National

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Copyright 2019 NPR. To see more, visit https://www.npr.org.

Copyright 2019 NPR. To see more, visit https://www.npr.org.

Sabrina Rubich shopped for milk, bananas and other basics this week at an Albertson's grocery store in Missoula, Mont., with her nine-month-old son, Kenny. When she got to the checkstand she paid for some of her groceries with money from the USDA's Supplemental Nutrition Assistance Program, or SNAP—which is issuing its February payments early.

Rubich is one of about 39 million people who are now spending their SNAP payments not knowing when the next one will come due to the federal government shutdown.

A major winter storm is disrupting transportation routes in parts of New England and the Midwest, after bringing snow and freezing rain to the areas.

Updated at 3:00 p.m. ET

A crowd of students surrounds the Native American man, laughing and filming on cell phones. One boy, wearing a red Make America Great Again hat, stands just inches away from the man's drum, staring at him with a wide smile.

Nathan Phillips, an Omaha elder participating in the Indigenous Peoples March, keeps drumming and singing.

Several parts of the federal government have been shut down for about a month now, and cybersecurity professionals say government websites are becoming more vulnerable to security breaches each day the shutdown lasts.

Visitors to manufacturing.gov, for instance, are finding that the site has become unusable — its information about the manufacturing sector is no longer accessible. Instead, it features this message at the top of the homepage:

The family of an American citizen believed to have been jailed in Syria two years ago is making his story public for the first time, spurred by President Trump's announcement last month that he will withdraw U.S. troops from the country.

Majd Kamalmaz, a 61-year-old psychotherapist from Arlington, Va., arrived in Damascus on Feb. 15, 2017. He traveled to the Syrian capital for a condolence visit following the death of his father-in-law and to check on elderly relatives, according to his family. They say he was arrested at a checkpoint a day after he arrived.

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When Sarah Spiegel was in her first year at New York Medical College in 2016, she sat in a lecture hall watching a BuzzFeed video about what it's like to be an intersex or a transgender person.

"It was a good video, but it felt inadequate for the education of a class of medical students, soon to be doctors," says Spiegel, now in her third year of medical school.

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Isolation is an issue for many seniors, especially in rural places. It can lead to loneliness, which many experts consider a serious public health issue.

That's where Kitty Gee comes in.

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Let's go now to NPR's national political correspondent, Mara Liasson. Hey, Mara.

MARA LIASSON, BYLINE: Hi there.

GARCIA-NAVARRO: So the stalemate continues. What are you hearing behind closed doors?

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For more reaction, we are joined now by Greisa Martinez Rosas. She's with United We Dream, a DACA advocacy organization. And she's a DACA recipient herself.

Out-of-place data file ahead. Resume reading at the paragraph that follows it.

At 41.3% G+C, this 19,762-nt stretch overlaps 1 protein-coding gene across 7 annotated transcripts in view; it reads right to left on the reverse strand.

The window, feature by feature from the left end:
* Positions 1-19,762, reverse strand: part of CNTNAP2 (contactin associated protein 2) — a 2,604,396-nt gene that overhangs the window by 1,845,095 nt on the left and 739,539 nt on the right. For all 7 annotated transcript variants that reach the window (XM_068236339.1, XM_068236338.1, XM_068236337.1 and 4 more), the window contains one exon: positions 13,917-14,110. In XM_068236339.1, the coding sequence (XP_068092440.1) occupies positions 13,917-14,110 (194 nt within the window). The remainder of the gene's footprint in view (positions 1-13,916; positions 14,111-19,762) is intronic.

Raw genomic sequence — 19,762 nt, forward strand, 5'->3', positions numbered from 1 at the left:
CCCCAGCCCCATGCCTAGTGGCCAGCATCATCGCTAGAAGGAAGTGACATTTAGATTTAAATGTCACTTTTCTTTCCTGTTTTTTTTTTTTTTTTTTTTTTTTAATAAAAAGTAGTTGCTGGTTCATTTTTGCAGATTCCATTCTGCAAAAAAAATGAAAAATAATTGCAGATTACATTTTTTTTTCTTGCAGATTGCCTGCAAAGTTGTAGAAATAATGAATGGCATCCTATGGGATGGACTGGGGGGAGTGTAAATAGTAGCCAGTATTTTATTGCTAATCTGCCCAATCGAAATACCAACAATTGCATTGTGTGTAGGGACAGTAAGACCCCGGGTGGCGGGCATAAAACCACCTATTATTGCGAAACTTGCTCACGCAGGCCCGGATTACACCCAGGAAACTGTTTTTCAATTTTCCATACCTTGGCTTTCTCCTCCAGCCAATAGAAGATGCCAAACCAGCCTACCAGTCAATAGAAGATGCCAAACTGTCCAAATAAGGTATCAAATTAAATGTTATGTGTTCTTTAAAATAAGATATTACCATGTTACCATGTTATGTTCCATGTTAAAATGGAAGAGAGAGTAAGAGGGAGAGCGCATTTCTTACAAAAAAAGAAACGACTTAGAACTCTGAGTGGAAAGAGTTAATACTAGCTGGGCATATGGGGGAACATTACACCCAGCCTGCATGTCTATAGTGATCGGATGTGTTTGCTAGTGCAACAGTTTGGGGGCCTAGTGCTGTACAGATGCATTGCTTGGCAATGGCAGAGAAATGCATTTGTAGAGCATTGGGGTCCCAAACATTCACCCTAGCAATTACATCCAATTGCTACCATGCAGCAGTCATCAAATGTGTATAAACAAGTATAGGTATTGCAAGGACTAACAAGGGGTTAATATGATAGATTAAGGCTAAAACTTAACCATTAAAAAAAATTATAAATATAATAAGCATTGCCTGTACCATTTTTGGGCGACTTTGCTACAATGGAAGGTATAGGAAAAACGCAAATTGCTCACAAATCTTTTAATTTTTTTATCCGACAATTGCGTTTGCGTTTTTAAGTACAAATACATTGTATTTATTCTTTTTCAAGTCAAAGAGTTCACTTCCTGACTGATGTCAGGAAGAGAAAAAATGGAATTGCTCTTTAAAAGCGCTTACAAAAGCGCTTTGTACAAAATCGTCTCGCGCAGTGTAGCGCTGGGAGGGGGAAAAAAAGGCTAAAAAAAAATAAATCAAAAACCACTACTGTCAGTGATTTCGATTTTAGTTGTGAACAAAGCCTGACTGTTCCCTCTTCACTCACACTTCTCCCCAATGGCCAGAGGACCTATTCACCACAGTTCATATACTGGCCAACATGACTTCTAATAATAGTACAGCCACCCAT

Good morning.

GREISA MARTINEZ ROSAS: Buenas Dias. Good morning.

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Editor's note: This report includes images that some readers may find offensive.

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And let's hear some reaction now from a Democratic congressman to what the president proposed today. Representative Jamie Raskin of Maryland joins me here in the studio.

Welcome.

JAMIE RASKIN: Thanks for having me, Melissa.

BLOCK: Did you hear anything from the president today that moves this anywhere closer to an agreement that would end the shutdown?

RASKIN: Well, I like the fact that he's sort of given up the language of a 2,000-mile steel barrier wall...

BLOCK: Concrete wall, yeah.

RASKIN: Concrete wall...

After blanketing much of the Midwest in snow, a winter storm is now moving towards New England, with more than 100 million Americans in its path. The storm is expected to drop snow, ice and freezing rain in many places, and forecasters say temperatures will fall quickly afterwards, as arctic air envelops much of the East Coast.

Updated at 5:38 p.m. ET

For the third year in a row, demonstrators gathered in the nation's capital and cities around the world for Women's March events.

In Washington, D.C., crowds of people wearing pink hats marched from Freedom Plaza down Pennsylvania Avenue, advocating for women, immigrants, people of color and LGBTQ rights. They took to the streets just weeks after women were sworn into Congress in record numbers.

Receiving a $0 pay stub is not easy on any worker. But some of the thousands of federal employees and contract workers who live paycheck to paycheck say the lingering partial government shutdown feels devastating. They started the shutdown with little or no savings and no safety net to weather this kind of financial emergency.

Now, nearly one month into the shutdown, even those who had a cushion are finding their bank accounts empty or negative and bills and loan payments piling up.

Government employees are often the targets of jokes and wisecracks. But a lot of Americans have now stepped up to help furloughed government workers get through these weeks of enforced idleness or compulsory work for no pay.

Chef Jose Andres, who has provided so much food aid to victims of hurricanes and wildfires, opened a kitchen right on Pennsylvania Avenue — yes, not far from the Trump Hotel — to give free meals to furloughed federal workers, and food to bring home for their families.

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